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In the medical/pharmaceutical space as part of legal operating requirements, everyone has to comply with HIPAA standards ( http://health.state.tn.us/hipaa/ ) for moving personal medical information around. This means that, for example, you'd have to encrypt any email communication sent out with identifiable personal information.

Suppose Company X has created a doctor-facing suite of apps which has been locked down on a specially-provided tablet with MAAS360. The apps themselves go through a web portal which is also readily accessible online but not publicly advertised. If the web portal is not https:// secured, my concern is that this suite may not be complying with HIPAA in protecting patient data when doctors use it.

My questions are:

  1. If a system is not using https but is using some sort of non-https encryption later in the process, is that still secure? (my guess is no?)
  2. ... is that secure enough for HIPAA?
  3. ... are HIPAA security requirements reasonable requirements, or are they bureaucratic nonsense intended to give the illusion of security?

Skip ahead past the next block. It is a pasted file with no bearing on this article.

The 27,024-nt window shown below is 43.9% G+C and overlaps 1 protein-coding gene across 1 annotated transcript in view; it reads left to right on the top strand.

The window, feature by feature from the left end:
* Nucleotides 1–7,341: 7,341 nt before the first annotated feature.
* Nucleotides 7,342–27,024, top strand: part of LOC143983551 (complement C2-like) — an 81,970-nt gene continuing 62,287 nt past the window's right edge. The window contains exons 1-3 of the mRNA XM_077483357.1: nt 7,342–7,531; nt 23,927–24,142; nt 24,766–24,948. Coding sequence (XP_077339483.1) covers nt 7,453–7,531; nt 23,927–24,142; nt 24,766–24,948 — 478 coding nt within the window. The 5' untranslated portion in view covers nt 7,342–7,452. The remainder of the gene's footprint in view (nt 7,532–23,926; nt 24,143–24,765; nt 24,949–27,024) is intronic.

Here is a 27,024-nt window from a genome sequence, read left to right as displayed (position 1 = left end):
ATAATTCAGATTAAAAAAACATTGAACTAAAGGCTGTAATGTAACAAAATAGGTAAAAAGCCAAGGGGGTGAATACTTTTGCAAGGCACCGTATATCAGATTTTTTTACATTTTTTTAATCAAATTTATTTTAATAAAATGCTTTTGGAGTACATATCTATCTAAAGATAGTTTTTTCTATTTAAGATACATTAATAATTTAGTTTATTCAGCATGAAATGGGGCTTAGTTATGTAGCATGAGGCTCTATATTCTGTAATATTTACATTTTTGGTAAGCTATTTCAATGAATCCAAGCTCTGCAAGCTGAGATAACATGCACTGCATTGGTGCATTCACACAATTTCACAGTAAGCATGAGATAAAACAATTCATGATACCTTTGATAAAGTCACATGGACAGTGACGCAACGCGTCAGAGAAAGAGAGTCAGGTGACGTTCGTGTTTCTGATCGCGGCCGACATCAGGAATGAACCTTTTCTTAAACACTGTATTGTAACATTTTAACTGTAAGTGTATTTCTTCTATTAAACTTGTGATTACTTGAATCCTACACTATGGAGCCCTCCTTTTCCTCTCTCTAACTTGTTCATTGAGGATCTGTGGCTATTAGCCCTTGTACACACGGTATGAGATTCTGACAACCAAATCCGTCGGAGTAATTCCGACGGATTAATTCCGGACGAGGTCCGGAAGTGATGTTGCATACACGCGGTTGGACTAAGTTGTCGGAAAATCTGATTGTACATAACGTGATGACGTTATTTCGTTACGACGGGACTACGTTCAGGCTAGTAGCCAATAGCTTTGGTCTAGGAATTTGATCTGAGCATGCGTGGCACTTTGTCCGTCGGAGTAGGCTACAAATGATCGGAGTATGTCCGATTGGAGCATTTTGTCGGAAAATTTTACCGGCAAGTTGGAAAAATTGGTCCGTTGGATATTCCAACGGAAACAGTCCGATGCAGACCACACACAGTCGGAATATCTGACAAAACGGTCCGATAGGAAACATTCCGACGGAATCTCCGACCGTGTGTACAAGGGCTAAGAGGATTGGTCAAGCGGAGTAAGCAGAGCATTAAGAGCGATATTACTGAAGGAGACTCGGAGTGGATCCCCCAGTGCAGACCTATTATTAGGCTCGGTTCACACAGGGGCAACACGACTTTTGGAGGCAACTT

• 2
    I'm not an expert on HIPAA, so I can't give you an informed answer on the last two questions. However, the existence of a publicly available (even if not advertised) portal that handles sensitive data over an unencrypted connection should raise more than a few red flags. It could be the case that the data is encrypted on the client first, before being transmitted. This way, a passive listener may not be able to read the data, but that's only one aspect of the security afforded by https. – user16793 Mar 5 '15 at 2:38
  • Are you telling us that the data sent over the web are encrypted, but not with TLS, or that the data are not encrypted during transmission? (Please edit your question rather than answering with a comment.) Also, note that encryption is not enough; authentication is also needed. – Bob Brown Mar 5 '15 at 3:22
  • 3. The HIPAA security requirements are at least mostly reasonable. – Bob Brown Mar 5 '15 at 3:22
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  1. If it's not encrypted, it's not compliant. It is possible to use plain HTTP if it's always over a VPN, for example, but that doesn't sound like the case here.
  2. More details are needed to properly answer this.
  3. HIPAA is in the right kind of thinking, I believe. It specifies good practices, not specific technology. Of course there's always room for folks to fill just about any requirement with bureaucratic nonsense, but HIPAA doesn't need it to have its requirements met.

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